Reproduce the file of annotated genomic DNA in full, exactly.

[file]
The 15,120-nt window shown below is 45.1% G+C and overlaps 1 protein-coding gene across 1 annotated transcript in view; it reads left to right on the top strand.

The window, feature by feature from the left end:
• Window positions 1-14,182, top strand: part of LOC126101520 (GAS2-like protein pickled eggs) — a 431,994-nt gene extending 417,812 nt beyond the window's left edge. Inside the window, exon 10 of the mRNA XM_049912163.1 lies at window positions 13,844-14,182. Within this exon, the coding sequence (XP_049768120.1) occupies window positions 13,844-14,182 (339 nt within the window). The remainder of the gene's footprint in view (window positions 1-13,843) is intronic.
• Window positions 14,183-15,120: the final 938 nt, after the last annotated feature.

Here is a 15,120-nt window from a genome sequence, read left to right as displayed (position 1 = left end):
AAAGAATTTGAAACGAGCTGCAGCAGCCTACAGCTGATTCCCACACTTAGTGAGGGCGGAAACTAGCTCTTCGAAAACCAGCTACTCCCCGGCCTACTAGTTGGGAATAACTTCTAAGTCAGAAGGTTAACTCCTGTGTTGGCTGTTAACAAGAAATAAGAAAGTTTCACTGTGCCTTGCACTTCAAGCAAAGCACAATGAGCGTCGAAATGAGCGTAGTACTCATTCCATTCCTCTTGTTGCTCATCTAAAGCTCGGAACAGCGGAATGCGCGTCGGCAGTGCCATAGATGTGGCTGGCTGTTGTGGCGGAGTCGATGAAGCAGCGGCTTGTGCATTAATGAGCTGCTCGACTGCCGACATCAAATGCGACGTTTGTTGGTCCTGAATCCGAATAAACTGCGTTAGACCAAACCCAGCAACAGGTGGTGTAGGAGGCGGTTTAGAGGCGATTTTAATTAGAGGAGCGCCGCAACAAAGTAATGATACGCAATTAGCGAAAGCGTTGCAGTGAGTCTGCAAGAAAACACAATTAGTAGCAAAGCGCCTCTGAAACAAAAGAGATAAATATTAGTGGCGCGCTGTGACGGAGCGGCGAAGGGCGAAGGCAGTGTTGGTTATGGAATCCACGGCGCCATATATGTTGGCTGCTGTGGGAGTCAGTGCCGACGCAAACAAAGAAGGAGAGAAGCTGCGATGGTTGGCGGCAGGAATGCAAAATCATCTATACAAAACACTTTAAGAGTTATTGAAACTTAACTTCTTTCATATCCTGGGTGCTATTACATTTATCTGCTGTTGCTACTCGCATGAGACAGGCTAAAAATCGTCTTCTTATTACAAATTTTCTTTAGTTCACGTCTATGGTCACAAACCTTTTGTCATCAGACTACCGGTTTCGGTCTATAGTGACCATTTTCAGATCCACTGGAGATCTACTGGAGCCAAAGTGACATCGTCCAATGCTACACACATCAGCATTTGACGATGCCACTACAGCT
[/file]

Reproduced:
The 15,120-nt window shown below is 45.1% G+C and overlaps 1 protein-coding gene across 1 annotated transcript in view; it reads left to right on the top strand.

The window, feature by feature from the left end:
• Window positions 1-14,182, top strand: part of LOC126101520 (GAS2-like protein pickled eggs) — a 431,994-nt gene extending 417,812 nt beyond the window's left edge. Inside the window, exon 10 of the mRNA XM_049912163.1 lies at window positions 13,844-14,182. Within this exon, the coding sequence (XP_049768120.1) occupies window positions 13,844-14,182 (339 nt within the window). The remainder of the gene's footprint in view (window positions 1-13,843) is intronic.
• Window positions 14,183-15,120: the final 938 nt, after the last annotated feature.

Here is a 15,120-nt window from a genome sequence, read left to right as displayed (position 1 = left end):
AAAGAATTTGAAACGAGCTGCAGCAGCCTACAGCTGATTCCCACACTTAGTGAGGGCGGAAACTAGCTCTTCGAAAACCAGCTACTCCCCGGCCTACTAGTTGGGAATAACTTCTAAGTCAGAAGGTTAACTCCTGTGTTGGCTGTTAACAAGAAATAAGAAAGTTTCACTGTGCCTTGCACTTCAAGCAAAGCACAATGAGCGTCGAAATGAGCGTAGTACTCATTCCATTCCTCTTGTTGCTCATCTAAAGCTCGGAACAGCGGAATGCGCGTCGGCAGTGCCATAGATGTGGCTGGCTGTTGTGGCGGAGTCGATGAAGCAGCGGCTTGTGCATTAATGAGCTGCTCGACTGCCGACATCAAATGCGACGTTTGTTGGTCCTGAATCCGAATAAACTGCGTTAGACCAAACCCAGCAACAGGTGGTGTAGGAGGCGGTTTAGAGGCGATTTTAATTAGAGGAGCGCCGCAACAAAGTAATGATACGCAATTAGCGAAAGCGTTGCAGTGAGTCTGCAAGAAAACACAATTAGTAGCAAAGCGCCTCTGAAACAAAAGAGATAAATATTAGTGGCGCGCTGTGACGGAGCGGCGAAGGGCGAAGGCAGTGTTGGTTATGGAATCCACGGCGCCATATATGTTGGCTGCTGTGGGAGTCAGTGCCGACGCAAACAAAGAAGGAGAGAAGCTGCGATGGTTGGCGGCAGGAATGCAAAATCATCTATACAAAACACTTTAAGAGTTATTGAAACTTAACTTCTTTCATATCCTGGGTGCTATTACATTTATCTGCTGTTGCTACTCGCATGAGACAGGCTAAAAATCGTCTTCTTATTACAAATTTTCTTTAGTTCACGTCTATGGTCACAAACCTTTTGTCATCAGACTACCGGTTTCGGTCTATAGTGACCATTTTCAGATCCACTGGAGATCTACTGGAGCCAAAGTGACATCGTCCAATGCTACACACATCAGCATTTGACGATGCCACTACAGCT